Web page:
For Immediate Release - June 07, 2013

State Marine Experts Detect White Shark Off Cape Cod Coast

Shark that was tagged in 2011 returns to Massachusetts waters

BOSTON – Friday, June 7, 2013 – On Tuesday, May 28, biologists from the Massachusetts Division of Marine Fisheries (DMF) detected a white shark off Monomoy. This is a 13-foot female DMF biologists tagged in 2011 that returned the summer of 2012.

This is the first shark detected in Massachusetts waters this year.

The shark, tagged with an acoustic transmitter, was detected by a receiver that state marine biologists placed off Cape Cod in early May. Since 1987, the DMF shark research project has been compiling data on white sharks sighted off the Massachusetts coast.

White sharks are known to feed on seals and researchers speculate that they may be attracted to Massachusetts coastal waters to hunt the growing population of gray seals that migrate here annually.

As summer approaches, state officials stress that beachgoers should use common sense and be aware of their surroundings. DMF advises swimmers to avoid swimming at dawn or dusk, stay close to the shore and avoid areas where seals congregate.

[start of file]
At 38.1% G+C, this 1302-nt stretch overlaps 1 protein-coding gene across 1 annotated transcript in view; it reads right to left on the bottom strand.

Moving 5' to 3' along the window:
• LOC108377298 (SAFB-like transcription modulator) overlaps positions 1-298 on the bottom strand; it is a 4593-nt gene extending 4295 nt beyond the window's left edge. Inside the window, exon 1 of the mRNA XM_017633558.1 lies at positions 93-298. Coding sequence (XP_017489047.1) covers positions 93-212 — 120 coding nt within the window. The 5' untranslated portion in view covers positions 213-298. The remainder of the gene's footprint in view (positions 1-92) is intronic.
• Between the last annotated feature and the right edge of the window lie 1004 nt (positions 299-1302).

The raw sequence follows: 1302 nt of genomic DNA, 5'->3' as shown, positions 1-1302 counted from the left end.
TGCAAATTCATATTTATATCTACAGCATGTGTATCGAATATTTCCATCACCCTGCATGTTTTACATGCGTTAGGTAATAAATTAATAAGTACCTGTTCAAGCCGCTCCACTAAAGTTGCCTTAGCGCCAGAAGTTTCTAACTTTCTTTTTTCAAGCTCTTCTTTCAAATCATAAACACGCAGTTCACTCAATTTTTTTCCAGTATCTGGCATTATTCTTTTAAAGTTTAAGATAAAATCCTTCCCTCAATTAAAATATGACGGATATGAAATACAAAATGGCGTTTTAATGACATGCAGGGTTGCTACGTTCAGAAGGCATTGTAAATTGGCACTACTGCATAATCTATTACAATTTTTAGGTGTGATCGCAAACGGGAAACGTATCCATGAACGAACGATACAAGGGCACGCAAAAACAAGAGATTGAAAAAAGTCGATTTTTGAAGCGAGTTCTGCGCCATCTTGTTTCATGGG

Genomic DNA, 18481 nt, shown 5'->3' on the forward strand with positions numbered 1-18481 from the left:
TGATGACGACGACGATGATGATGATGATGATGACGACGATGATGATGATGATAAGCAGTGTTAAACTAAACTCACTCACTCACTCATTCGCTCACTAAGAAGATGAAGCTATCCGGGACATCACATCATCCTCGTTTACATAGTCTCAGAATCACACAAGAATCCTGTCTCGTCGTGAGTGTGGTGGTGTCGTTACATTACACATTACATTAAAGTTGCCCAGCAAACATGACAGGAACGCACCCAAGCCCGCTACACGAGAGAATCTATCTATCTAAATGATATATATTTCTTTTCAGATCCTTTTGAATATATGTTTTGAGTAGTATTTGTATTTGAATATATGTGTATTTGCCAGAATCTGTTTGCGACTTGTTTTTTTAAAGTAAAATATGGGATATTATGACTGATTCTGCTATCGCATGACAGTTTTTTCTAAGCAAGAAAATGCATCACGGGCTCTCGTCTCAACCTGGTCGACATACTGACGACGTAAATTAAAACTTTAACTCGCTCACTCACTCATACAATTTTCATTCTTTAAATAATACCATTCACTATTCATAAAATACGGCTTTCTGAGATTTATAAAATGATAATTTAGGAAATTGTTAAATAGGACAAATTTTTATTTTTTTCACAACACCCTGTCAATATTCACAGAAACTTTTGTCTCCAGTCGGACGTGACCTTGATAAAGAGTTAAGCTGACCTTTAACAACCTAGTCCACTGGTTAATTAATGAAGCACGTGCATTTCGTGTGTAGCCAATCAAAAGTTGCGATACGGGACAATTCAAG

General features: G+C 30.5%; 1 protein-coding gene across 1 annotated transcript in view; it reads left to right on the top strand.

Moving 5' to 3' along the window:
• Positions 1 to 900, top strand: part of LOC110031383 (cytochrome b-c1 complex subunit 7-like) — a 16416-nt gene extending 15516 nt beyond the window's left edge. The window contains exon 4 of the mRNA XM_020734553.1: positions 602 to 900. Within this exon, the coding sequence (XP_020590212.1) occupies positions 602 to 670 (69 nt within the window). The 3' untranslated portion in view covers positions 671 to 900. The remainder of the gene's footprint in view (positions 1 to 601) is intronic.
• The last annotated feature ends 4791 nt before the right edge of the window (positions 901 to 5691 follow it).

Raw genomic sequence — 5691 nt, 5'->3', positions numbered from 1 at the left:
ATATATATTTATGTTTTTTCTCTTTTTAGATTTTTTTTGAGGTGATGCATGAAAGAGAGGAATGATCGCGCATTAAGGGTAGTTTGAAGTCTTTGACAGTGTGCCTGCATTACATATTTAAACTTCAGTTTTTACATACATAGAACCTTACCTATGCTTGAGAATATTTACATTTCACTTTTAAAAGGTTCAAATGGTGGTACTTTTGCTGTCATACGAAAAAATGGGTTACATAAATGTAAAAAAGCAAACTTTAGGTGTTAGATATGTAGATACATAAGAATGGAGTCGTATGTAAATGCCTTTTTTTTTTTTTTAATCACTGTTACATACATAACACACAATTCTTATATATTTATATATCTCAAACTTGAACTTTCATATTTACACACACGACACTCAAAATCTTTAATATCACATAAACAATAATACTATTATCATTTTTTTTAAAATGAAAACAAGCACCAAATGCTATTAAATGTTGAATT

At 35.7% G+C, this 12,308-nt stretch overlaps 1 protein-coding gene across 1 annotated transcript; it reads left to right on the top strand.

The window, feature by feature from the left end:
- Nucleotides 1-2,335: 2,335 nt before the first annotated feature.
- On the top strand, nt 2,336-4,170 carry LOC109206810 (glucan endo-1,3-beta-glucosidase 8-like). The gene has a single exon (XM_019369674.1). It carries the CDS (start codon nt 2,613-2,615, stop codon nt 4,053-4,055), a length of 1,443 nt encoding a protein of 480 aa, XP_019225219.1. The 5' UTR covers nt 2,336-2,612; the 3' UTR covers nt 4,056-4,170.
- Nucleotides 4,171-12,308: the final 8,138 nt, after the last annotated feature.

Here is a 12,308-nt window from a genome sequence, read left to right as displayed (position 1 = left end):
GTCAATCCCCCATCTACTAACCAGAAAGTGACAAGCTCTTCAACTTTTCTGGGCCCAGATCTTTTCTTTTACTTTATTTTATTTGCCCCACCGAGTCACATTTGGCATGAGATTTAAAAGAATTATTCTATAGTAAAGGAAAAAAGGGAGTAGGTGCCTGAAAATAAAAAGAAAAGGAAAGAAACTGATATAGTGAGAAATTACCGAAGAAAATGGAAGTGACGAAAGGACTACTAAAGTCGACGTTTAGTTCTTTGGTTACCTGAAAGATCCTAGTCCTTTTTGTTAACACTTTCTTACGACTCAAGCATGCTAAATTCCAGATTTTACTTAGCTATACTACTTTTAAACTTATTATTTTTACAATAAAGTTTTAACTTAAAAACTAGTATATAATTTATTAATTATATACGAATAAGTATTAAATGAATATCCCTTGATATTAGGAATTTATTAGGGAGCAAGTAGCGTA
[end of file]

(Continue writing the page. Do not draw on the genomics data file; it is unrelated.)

White sharks are predators that may play a key role in controlling the populations of important prey species. As juveniles they consume primarily bony fishes, but shift to larger prey when they grow in excess of 9 feet. Their prey includes other sharks, seals, dolphins, porpoises, and blubber scavenged from whale carcasses. White sharks are thought to grow to lengths in excess of 20 feet, but the largest reliably measured was 21 feet. Females mature between 14 to 17 feet and males between 12 to 14 feet. The maximum accurately recorded weight is close to three tons. Their estimated lifespan can be over 50 years.